Denver and Colorado Springs Face Big Marijuana Questions in 2022 Election
, 2022-08-12 11:01:00,
The state’s two largest cities will each consider separate marijuana initiatives that could heavily impact dispensaries, while one of Colorado’s more recognizable marijuana business owners is running for office. Here’s the rundown on pot at the ballot box:
Denver’s proposed marijuana tax increase
Proposed by a group called My Spark Denver, this initiative proposes raising Denver recreational marijuana sales taxes by 4.5 percent in order to subsidize out-of-school learning. According to the group behind My Spark Denver, the tax increase and a 0.3 percent appropriation of the city’s current pot tax revenue would collect $22.5 million annually for the project. The fund would offer $1,000 stipends for Denver families to pay for learning enrichment programs.
The $1,000 stipends could be used for out-of-school programs that provide tutoring and “supplemental academic instruction” in educational areas, as well as sports activities, career training or mental health. Funds could also be used for educational materials and transportation required to participate in such programs.
Colorado voters rejected a proposal similar to My Spark Denver last November. Proposition 119 had asked for a 5 percent increase in marijuana sales taxes statewide to help fund a new out-of-school education program. Although that measure lost by an 8.5 percent margin across the state, it was more successful in Denver, where nearly 49 percent of voters approved the measure.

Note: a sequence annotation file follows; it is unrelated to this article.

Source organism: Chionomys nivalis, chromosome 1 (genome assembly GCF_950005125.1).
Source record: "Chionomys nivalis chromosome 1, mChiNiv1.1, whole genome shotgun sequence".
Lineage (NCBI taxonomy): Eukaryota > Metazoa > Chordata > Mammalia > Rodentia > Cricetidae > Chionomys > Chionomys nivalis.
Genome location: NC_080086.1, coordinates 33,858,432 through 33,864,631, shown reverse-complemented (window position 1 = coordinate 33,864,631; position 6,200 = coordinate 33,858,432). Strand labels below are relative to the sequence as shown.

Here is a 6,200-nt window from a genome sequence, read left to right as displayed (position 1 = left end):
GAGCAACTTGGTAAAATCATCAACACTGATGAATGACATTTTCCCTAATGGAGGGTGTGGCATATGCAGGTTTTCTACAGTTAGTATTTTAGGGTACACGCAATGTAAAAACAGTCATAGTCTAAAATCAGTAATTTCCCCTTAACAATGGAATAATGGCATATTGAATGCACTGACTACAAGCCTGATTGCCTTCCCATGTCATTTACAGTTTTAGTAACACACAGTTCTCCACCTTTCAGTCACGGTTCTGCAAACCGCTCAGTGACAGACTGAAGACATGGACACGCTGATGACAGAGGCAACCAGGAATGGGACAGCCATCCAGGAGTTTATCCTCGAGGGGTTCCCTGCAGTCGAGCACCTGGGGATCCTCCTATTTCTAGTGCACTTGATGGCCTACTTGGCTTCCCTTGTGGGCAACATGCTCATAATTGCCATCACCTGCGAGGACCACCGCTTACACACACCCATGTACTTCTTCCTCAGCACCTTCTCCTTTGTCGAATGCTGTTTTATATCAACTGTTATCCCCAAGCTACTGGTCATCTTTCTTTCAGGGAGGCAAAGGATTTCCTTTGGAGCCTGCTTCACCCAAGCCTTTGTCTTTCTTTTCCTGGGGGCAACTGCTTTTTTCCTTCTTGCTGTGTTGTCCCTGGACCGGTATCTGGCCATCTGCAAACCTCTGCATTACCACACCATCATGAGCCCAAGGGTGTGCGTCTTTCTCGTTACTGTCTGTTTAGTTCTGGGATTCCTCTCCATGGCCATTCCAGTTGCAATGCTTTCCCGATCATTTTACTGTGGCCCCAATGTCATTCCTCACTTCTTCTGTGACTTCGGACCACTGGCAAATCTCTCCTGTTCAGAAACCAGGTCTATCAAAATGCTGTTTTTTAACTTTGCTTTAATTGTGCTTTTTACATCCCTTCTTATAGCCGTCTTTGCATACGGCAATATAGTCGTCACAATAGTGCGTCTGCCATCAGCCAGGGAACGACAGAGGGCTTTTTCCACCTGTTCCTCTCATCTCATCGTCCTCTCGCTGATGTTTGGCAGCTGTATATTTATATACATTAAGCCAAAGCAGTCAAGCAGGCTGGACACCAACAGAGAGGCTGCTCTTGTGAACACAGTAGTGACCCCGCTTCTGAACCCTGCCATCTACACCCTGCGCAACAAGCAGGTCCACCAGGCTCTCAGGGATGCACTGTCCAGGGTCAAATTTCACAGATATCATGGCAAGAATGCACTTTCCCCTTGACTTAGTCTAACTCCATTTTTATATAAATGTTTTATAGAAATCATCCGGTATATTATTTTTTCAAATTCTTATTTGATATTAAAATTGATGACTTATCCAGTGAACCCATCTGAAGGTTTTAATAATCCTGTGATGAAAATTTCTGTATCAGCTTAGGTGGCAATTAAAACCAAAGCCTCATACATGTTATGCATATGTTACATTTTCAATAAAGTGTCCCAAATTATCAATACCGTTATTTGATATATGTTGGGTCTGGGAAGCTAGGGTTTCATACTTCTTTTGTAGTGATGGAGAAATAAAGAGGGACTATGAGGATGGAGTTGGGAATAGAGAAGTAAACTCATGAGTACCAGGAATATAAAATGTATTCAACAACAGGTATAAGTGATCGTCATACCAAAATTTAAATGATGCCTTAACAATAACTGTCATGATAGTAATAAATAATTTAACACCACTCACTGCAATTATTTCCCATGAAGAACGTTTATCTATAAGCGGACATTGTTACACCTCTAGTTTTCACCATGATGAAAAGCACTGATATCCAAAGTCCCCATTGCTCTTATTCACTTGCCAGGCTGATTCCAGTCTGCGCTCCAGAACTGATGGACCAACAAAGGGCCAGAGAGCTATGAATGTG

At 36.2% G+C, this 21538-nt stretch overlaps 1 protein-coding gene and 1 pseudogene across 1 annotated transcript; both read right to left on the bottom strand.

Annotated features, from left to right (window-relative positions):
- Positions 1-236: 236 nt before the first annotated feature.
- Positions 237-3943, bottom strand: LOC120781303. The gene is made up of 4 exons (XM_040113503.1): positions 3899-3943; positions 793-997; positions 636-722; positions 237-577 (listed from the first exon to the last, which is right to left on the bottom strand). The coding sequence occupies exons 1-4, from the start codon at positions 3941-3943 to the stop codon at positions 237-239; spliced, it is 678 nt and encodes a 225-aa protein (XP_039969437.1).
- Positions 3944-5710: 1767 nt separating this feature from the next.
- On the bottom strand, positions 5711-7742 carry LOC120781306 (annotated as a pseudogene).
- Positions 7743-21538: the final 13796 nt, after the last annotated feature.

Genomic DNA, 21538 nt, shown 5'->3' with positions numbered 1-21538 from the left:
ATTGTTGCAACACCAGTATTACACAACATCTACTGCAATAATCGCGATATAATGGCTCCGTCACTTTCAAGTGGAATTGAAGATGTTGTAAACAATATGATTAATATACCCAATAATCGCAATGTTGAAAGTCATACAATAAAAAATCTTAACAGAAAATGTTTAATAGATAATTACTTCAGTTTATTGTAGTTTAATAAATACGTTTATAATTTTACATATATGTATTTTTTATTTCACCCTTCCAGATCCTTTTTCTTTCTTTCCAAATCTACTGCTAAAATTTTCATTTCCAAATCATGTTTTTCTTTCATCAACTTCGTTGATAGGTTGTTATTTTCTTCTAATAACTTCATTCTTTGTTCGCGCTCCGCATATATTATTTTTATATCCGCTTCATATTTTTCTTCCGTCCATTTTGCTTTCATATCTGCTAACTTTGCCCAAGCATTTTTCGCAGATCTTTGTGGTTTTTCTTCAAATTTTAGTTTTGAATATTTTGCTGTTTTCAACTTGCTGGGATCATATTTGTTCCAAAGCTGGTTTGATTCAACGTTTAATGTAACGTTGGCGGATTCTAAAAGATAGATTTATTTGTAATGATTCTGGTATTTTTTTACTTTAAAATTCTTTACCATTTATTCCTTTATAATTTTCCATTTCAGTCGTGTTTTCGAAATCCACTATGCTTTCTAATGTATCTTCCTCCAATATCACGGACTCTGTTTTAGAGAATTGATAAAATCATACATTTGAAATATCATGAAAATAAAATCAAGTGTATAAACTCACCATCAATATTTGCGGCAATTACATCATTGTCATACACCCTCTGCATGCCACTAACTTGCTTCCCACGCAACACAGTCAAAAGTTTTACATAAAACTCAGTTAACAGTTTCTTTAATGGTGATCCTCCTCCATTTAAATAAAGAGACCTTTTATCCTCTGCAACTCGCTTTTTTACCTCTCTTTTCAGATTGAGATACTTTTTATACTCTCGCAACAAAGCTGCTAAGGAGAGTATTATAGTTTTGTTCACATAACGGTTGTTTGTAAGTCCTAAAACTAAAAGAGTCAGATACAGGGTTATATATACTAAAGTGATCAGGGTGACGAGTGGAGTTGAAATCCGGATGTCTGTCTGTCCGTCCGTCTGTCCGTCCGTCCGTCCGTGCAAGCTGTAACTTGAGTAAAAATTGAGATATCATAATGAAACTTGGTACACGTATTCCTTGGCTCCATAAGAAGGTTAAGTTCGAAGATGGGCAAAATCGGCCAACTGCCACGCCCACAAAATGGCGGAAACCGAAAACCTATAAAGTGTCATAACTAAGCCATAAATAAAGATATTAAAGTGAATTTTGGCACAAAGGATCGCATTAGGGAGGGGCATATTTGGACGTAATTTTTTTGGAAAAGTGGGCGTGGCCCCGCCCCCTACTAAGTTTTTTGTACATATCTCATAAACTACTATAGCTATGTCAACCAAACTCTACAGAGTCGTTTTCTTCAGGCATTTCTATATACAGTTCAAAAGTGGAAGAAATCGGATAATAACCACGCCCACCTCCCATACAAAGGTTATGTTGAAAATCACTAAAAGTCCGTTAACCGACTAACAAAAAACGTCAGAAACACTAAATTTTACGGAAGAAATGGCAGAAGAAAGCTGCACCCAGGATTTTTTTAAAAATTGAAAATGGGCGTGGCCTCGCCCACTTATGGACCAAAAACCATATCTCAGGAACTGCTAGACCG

Prop 119’s funding eligibility qualifications for providers and the structure of its oversight board faced criticism from within the educational community in 2021. The My Spark Denver setup would be similar, with the program run by a nine-member board of directors. Denver’s mayor would appoint seven of those members; one would be a Denver City Council member and the ninth the superintendent of Denver Public Schools or an appointee chosen by the DPS superintendent.
Children would have to live in Denver and be eligible for public-school admission in order to qualify for funds, but the My Spark Denver language doesn’t specify whether a child would actually have to be enrolled in a public school.
Both Prop 119 and the My Spark Denver campaign are projects of Gary Community Ventures, which spent over $1…
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